While Bobby Jindal is touting all the wonderful innovations, budget cuts, employee reductions, etc., that he has initiated in Louisiana, The Center for Public Integrity has a few items he may wish to soft peddle as he goes about trying to convince Iowans that he’s really serious about running for President and not the joke we in Louisiana know him to be.
The center has just released its 2015 integrity grades for each state and it isn’t very pretty for Louisiana.
In fact, the state received a flat-out grade of F and ranked 41st out of the 50 states overall with a composite score of 59 out of a possible 100. Only seven states had lower composite scores—Pennsylvania and Oregon (58), Nevada (57), Delaware and South Dakota (56), and Michigan and Wyoming (51).
Mississippi (61) and Alabama (67), normally found competing for Louisiana on lists of all things bad, were well ahead of Louisiana with rankings of 33rd and 7th, respectively. Alaska had the highest score at 71, good enough for a C. Michigan was the worst with its 51.
Louisiana wasn’t alone in getting a failing grade of course; there were 10 others but in the other states we can only assume the governors are at least attempting to address their problems. Jindal isn’t. He capitulated long ago as he set out on his quest for the brass ring that continues—and will continue—to elude him. Though he has only two months to go in office, he in reality abandoned us three years and 10 months ago—right after he was inaugurated for his second term. Truth be told, he has been at best a distracted administrator (I still can’t bring myself to call him a governor) for his full eight years and at worst, guilty of malfeasance in his dereliction of duty.
Harsh words, to be sure, but then his record screams out his shortcomings (loud enough to be heard in Iowa, one would think) and his lack of a basic understanding of running a lemonade stand, much less a state.
States were graded on 13 criteria by the Center for Public Integrity:
- Public Access to Information—F
- Political Financing—D
- Electoral Oversight—D+
- Executive Accountability—F
- Legislative Accountability—F
- Judicial Accountability—F
- State Budget Processes—D+
- State Civil Service Management—F
- Internal Auditing—C+
- Lobbying Disclosure—D
- Ethics Enforcement Agencies—F
- State Pension Fund Management—F
The scores given each of these, and their national ranking were even more revealing.
Public Access to Information, for example scored a dismal 30, ranking 46th in the country.
In the scoring for Internal Auditing, on the other hand, the state’s numerical score was 79, but was good enough for only a ranking of 32nd.
Likewise, the grading for Procurement (purchase of goods and contracts) had a numeric score of 69, good enough to rank the state 25th. But numeric score of 64 for Lobbying Disclosure while rating only a D, was still good enough to nudge the state into the upper half of the rankings at 24th.
One of the biggest areas of concern would have to be the state’s numeric grade of only 40 for Judicial Accountability, plunging the state to next to last at 49th. (This is an area that has flown under the radar but one the legislature and next governor should address.)
The lowest numeric score was 30 for Public Access to Information, fifth from the bottom at 46th. LouisianaVoice can certainly attest to the difficulty in obtaining public records, having found it necessary to file lawsuit against the state on three occasions in order to obtain what were clearly public records. Even after winning two of the three lawsuits, we still experience intolerable foot-dragging as agencies attempt to stall in the hopes we will give up.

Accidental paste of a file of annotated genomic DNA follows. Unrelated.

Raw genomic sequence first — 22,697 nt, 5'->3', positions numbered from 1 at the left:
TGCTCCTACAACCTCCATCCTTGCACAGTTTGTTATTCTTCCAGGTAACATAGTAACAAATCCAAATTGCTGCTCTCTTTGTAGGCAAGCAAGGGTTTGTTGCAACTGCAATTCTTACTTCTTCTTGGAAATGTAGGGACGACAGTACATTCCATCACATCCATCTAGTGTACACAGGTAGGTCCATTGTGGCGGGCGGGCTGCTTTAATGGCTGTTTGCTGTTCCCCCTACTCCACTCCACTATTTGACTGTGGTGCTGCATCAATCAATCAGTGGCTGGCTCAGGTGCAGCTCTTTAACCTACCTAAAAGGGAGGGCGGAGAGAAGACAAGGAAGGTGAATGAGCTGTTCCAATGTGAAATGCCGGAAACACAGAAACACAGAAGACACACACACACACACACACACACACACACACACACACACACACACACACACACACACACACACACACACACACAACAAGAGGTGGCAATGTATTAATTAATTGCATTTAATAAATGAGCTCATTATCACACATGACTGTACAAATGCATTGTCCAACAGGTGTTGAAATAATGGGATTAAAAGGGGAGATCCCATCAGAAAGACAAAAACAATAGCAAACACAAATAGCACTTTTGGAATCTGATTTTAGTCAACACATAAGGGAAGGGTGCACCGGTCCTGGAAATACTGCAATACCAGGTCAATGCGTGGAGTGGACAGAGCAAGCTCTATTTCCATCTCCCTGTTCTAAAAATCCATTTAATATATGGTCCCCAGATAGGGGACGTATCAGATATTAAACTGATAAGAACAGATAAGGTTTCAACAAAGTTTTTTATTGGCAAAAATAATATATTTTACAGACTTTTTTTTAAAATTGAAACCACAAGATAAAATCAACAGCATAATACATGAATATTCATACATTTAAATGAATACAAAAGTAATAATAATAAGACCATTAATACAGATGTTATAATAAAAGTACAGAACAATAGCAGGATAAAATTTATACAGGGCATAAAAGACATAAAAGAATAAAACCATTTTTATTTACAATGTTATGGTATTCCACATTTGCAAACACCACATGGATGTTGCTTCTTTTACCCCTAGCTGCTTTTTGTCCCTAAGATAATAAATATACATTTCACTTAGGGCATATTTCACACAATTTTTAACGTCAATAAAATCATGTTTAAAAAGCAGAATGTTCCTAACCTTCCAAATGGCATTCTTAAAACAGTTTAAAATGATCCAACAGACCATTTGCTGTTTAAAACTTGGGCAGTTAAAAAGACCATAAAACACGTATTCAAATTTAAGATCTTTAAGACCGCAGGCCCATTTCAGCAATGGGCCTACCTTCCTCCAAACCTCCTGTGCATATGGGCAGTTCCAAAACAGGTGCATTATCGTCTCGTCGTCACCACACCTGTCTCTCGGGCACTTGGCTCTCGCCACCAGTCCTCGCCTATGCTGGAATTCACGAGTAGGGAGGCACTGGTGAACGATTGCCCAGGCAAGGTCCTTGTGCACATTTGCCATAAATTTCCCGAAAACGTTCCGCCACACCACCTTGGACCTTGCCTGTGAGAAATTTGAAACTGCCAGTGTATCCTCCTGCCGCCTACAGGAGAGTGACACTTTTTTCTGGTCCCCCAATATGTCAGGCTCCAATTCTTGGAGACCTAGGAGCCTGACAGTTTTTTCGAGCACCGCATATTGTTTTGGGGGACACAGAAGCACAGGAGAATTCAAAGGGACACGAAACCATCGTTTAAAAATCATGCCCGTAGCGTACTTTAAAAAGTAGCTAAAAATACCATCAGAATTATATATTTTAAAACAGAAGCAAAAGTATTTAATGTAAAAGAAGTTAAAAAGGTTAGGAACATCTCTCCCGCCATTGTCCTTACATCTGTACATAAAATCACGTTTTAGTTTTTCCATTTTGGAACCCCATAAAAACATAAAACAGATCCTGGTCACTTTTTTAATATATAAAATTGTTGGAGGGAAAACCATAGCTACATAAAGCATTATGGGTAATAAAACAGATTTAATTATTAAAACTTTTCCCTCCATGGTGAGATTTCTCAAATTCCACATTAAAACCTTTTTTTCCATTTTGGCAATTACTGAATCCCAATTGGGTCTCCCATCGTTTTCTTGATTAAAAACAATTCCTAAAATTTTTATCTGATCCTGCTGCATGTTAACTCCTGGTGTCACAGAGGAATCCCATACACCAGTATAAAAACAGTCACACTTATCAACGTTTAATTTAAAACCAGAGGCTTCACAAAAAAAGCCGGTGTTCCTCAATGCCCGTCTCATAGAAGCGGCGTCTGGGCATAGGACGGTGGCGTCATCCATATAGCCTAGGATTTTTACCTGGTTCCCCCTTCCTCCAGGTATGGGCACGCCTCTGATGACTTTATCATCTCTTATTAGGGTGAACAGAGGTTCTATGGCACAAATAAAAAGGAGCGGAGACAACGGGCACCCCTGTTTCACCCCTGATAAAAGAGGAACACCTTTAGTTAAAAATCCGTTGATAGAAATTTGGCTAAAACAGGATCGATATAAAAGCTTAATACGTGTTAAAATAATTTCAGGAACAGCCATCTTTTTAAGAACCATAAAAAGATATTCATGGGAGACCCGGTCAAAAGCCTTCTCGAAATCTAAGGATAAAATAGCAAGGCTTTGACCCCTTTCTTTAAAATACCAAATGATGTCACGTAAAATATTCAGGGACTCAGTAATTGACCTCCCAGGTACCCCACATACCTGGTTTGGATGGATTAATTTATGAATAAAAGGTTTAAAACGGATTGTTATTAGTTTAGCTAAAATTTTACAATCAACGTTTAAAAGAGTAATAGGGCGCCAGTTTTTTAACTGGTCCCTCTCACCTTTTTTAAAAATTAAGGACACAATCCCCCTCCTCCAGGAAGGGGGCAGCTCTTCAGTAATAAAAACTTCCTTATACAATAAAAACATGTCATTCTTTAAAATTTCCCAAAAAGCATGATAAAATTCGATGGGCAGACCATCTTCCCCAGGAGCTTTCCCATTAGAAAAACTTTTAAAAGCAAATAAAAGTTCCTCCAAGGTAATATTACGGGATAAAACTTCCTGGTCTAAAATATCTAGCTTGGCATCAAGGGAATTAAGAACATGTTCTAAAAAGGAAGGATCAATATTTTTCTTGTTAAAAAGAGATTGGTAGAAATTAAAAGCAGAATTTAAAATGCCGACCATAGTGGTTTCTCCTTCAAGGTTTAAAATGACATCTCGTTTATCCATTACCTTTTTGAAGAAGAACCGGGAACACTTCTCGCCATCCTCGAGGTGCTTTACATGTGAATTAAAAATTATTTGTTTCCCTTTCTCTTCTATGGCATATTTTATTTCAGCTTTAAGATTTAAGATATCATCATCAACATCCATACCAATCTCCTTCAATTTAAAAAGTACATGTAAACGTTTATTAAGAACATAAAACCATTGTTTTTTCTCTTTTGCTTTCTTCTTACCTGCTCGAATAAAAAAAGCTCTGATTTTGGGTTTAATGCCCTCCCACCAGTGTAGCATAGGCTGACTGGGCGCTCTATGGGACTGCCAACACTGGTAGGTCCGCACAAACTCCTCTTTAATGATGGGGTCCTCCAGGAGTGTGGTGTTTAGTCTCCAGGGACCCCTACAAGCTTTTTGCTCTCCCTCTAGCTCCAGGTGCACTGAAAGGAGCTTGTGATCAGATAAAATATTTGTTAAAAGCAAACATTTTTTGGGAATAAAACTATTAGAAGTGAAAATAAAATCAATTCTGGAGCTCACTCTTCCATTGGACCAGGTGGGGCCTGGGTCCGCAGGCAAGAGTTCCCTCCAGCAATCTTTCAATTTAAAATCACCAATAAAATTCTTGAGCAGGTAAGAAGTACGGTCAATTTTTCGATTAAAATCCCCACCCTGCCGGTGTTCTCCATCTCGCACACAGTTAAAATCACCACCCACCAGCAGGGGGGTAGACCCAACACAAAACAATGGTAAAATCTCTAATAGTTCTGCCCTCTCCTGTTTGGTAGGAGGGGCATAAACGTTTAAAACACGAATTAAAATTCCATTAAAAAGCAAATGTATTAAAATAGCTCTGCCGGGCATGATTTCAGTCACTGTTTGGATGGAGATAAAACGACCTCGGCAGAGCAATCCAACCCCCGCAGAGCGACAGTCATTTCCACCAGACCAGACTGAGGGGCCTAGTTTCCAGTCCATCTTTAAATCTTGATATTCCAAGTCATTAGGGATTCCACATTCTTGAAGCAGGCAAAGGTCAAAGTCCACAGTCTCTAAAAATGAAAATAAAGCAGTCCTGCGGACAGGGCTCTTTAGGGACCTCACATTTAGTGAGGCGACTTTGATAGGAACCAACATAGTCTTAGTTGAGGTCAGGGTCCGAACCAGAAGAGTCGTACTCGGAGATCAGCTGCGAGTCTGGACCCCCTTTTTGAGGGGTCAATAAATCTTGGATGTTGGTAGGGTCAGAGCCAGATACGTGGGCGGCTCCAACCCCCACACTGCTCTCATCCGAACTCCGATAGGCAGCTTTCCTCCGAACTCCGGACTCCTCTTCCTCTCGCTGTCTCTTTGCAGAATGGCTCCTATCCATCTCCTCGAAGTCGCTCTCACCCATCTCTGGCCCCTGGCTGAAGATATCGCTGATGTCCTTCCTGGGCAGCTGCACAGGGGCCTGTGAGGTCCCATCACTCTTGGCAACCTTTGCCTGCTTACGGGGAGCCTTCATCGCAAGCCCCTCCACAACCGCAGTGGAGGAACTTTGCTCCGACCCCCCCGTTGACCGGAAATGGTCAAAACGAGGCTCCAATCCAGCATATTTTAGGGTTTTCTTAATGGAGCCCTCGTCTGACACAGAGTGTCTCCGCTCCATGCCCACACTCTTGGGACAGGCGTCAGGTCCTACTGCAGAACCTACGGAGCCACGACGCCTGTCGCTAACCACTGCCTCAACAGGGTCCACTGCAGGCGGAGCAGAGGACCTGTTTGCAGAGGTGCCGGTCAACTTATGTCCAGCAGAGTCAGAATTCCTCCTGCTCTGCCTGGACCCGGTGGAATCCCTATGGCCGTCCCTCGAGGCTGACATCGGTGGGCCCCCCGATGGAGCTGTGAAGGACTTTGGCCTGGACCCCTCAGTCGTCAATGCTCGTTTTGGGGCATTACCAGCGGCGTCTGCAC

We will not. If anything, the stalling only strengthens our resolve to fight for the public’s right to know.
To compare Louisiana to other states in each of the 13 criteria, go here: http://www.publicintegrity.org/2015/11/09/18822/how-does-your-state-rank-integrity
In the final days of the 2015 legislative session the state Senate approved a bill that removed the exemptions pushed through by Jindal in his first month in office in 2008 which kept most government records from disclosure. State Sen. Dan Claitor (R-Baton Rouge) was quoted in the report as saying, “It turns out we were boondoggled on that.”
Jindal called his changes his “gold standard,” but the report said it is “riddled with loopholes and cynical interpretations by the governor and other state officials.”
That looked like a promising reversal to the secrecy of the Jindal administration but then the legislature agreed to postpone implementation of the new law that abolished the abused “deliberative process” exception until after Jindal leaves office next January.
Jindal also managed to gut the state’s ethics laws early in his first year. Enforcement of ethics violations was removed from the State Ethics Board and transferred to judges selected by a Jindal appointee. That prompted long-time political consultant Elliott Stonecipher of Shreveport to say that while the state’s ethics laws looked good on the surface, there was “no effective enforcement and that breeds more than just a system of corruption, but an acceptance of those practices,” the center’s report said.
The center reported that it is not Louisiana’s ethics laws that produced such a poor grade, but the day-to-day interpretations of the laws by various departmental legal advisors.
Since the center’s first survey of public integrity on a state-by-state basis, no fewer than 12 states have had legislators or cabinet-level officials charged, convicted or resign over ethics-related issues, the report said.